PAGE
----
Mustard is one of the healthiest condiments out there and it happens to be Alana’s favorite. Why not add some probiotic goodness to this cancer fighting and inflammation reducing nectar of the condiment gods? Enter fermented mustard.
Our Spicy Fermented mustard is going to be a hit at your next tailgate or barbecue! Warning: It definitely packs a kick! Use in small doses!
If you’ve made your way over to our blog from our other blog, Great Big Globe, you may remember when we took a fermentation class in Guatemala at Love Probiotics. They sell a super awesome spicy lacto-fermented hot sauce that we slathered on top of our eggs each morning. It made us think, why not ferment mustard? This spicy mustard packs the probiotic benefits of fermented foods, so it’s great for your digestion and the perfect compliment to burgers, brats and hot dogs!
This recipe is extremely easy and comes together quickly. Simply add all ingredients to your food processor and process! It does take awhile for the mustard seeds to open up and blend with all of the other ingredients. We let the food processor go for about eight minutes, stopping to scrape the sides at the three and six minute marks.
Once you are finished blending, transfer the mixture into a glass jar.
At this point, I have to beg you to not try it. I know, I know, the smell is intoxicating and you want to gobble it up right this minute. Just don’t do it. We were severely disappointed with the taste at this point. So much so, we almost dumped it! But as with a lot of things, this mustard gets better with age.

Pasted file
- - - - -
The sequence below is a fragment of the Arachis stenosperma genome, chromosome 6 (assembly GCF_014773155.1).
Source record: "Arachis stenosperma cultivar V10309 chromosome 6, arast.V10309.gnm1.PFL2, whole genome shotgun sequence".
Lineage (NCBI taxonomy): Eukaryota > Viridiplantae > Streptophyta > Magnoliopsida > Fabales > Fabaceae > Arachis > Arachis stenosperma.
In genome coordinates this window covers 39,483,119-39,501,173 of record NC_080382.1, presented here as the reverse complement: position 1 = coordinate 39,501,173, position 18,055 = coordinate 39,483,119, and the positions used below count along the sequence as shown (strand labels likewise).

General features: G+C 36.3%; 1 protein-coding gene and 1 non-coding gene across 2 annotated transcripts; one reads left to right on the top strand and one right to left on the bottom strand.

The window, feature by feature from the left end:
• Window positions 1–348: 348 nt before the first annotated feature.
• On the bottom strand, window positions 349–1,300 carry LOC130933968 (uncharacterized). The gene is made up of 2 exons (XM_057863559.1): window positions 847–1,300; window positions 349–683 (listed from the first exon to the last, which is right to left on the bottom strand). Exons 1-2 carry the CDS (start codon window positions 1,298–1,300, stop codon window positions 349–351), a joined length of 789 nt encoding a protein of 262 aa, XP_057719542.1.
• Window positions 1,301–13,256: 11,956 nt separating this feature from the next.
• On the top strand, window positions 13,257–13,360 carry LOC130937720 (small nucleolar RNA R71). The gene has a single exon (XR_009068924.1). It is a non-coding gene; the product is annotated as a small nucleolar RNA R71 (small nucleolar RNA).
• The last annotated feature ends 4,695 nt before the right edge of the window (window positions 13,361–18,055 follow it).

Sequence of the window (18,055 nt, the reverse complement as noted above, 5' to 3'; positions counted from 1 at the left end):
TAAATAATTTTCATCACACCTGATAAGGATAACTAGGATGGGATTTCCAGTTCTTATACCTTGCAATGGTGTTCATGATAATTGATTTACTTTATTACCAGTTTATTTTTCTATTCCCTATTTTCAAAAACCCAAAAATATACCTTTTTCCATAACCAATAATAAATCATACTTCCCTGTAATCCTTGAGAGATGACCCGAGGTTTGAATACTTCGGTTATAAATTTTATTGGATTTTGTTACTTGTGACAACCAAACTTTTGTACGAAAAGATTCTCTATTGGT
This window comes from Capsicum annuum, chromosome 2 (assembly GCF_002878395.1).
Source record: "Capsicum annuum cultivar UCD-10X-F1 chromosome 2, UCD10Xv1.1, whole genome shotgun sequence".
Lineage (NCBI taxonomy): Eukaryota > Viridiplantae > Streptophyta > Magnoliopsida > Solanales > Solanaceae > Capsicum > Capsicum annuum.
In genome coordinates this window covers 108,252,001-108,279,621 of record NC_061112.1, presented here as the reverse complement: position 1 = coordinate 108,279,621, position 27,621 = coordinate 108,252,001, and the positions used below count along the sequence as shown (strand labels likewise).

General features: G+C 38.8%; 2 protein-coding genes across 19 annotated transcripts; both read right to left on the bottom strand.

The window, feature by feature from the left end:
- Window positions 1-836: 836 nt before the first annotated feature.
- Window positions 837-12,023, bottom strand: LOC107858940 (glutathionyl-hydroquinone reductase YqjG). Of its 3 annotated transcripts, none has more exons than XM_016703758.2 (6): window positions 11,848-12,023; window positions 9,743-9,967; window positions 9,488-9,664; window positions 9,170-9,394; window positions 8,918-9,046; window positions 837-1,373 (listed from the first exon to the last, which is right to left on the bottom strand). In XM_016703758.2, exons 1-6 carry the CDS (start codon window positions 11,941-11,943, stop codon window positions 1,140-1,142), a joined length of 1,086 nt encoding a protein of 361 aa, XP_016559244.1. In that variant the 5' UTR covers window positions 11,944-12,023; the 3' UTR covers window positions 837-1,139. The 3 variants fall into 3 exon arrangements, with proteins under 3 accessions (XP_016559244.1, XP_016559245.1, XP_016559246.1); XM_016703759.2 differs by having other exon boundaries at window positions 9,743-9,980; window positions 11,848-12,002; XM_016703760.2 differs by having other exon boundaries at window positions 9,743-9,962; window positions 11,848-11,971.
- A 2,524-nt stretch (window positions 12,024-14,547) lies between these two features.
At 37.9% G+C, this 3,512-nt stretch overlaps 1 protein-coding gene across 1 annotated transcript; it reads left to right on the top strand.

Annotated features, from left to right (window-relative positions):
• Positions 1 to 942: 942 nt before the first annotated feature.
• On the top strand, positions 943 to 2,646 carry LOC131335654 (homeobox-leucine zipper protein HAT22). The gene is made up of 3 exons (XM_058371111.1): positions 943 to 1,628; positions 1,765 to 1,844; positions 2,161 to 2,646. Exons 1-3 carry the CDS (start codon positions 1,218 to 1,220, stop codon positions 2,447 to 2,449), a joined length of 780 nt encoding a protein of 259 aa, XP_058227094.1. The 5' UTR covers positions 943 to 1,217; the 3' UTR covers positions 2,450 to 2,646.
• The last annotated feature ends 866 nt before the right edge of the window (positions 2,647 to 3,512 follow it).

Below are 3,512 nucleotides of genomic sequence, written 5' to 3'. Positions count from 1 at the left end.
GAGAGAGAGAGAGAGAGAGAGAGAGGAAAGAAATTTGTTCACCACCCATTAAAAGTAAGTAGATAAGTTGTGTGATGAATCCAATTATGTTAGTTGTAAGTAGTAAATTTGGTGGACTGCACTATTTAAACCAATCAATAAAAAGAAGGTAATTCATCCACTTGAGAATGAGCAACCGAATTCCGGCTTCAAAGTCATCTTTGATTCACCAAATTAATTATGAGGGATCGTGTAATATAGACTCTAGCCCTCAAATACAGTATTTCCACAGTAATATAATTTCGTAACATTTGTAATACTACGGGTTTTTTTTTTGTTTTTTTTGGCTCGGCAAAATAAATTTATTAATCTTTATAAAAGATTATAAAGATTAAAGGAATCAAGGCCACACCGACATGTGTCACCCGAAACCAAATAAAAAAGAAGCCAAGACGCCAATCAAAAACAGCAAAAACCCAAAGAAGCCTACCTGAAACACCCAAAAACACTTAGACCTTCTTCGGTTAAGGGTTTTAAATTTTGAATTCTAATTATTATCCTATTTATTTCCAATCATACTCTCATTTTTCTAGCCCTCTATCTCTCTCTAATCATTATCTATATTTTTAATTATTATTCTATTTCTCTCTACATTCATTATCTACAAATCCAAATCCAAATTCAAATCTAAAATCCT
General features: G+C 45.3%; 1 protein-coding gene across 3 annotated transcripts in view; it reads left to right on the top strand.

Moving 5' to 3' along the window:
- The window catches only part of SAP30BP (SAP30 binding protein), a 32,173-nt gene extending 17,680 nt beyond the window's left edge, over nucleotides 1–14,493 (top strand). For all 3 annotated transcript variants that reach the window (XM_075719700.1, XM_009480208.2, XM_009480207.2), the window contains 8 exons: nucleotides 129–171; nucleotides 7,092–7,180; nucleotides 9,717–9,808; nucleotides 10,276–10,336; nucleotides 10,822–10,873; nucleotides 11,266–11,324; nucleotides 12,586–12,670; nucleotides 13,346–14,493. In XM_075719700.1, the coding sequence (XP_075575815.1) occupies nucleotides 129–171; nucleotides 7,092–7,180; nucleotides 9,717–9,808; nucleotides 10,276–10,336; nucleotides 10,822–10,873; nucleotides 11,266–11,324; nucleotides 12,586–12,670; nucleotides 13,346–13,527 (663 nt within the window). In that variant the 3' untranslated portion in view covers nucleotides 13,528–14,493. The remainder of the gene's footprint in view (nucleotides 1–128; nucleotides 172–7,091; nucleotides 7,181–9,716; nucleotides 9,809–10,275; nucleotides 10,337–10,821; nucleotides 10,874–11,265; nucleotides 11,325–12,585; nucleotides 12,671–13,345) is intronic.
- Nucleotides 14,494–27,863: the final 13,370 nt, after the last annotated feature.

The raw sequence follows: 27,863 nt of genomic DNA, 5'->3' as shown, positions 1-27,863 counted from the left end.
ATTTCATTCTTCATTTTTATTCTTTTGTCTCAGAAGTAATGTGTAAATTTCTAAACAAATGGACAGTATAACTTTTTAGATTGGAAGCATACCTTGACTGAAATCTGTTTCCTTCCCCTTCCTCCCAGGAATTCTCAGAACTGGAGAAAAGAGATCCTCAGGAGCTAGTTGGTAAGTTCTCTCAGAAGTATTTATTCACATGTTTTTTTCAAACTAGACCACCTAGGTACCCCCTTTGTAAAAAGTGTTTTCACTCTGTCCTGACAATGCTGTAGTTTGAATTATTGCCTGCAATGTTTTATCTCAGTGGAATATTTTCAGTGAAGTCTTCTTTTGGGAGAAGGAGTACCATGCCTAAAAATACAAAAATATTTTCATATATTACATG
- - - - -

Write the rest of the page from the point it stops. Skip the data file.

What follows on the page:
Allow the mustard to ferment on the counter (out of direct sunlight) for 3-4 days. After four days, move to the refrigerator and use within six months. You may notice some separation as time goes on which is nothing to worry about. Simply stir it before using.
I’ll leave you with a final warning that this mustard packs a pretty big kick, definitely use in small doses until you know how much you can handle.
Spicy Fermented Mustard
This Spicy Fermented Mustard recipe is easy to follow utilizes real food ingredients.
- 3/4 cup organic whole yellow mustard seeds
- 1/4 cup organic whole brown mustard seeds
- 2/3 cup filtered water
- 4 tablespoons liquid whey
- 2 teaspoons sea salt
- 4 garlic cloves
- Juice of 2 small lemons about 1/4 cup
Put all ingredients in a food processor and process until the mixture looks the consistency of grainy mustard, about 8 minutes (Stopping to scrape as needed)
Transfer to an air tight glass jar and let sit on the counter for 72-96 hours
Move to the refrigerator and enjoy within six months
Hi! What type of liquid whey did you use for this recipe? I’m having a difficult time finding some and I want to make sure I buy the right product before attempting the recipe!
Great question and happy to hear you are going to test out the mustard soon.
We purchase plain organic whole milk yogurt (not greek) to begin with; there are different brands but your local grocery store should carry a couple options (32oz Stonyfield is good). Then we put all the yogurt in a piece of cheesecloth and tie it tightly so that it starts to press out the liquid (whey). We place the cheesecloth yogurt ball in a strainer and rest it over a bowl or dish to catch all the liquid. We usually let this process go overnight and by the following morning you have a bowl full of organic liquid whey!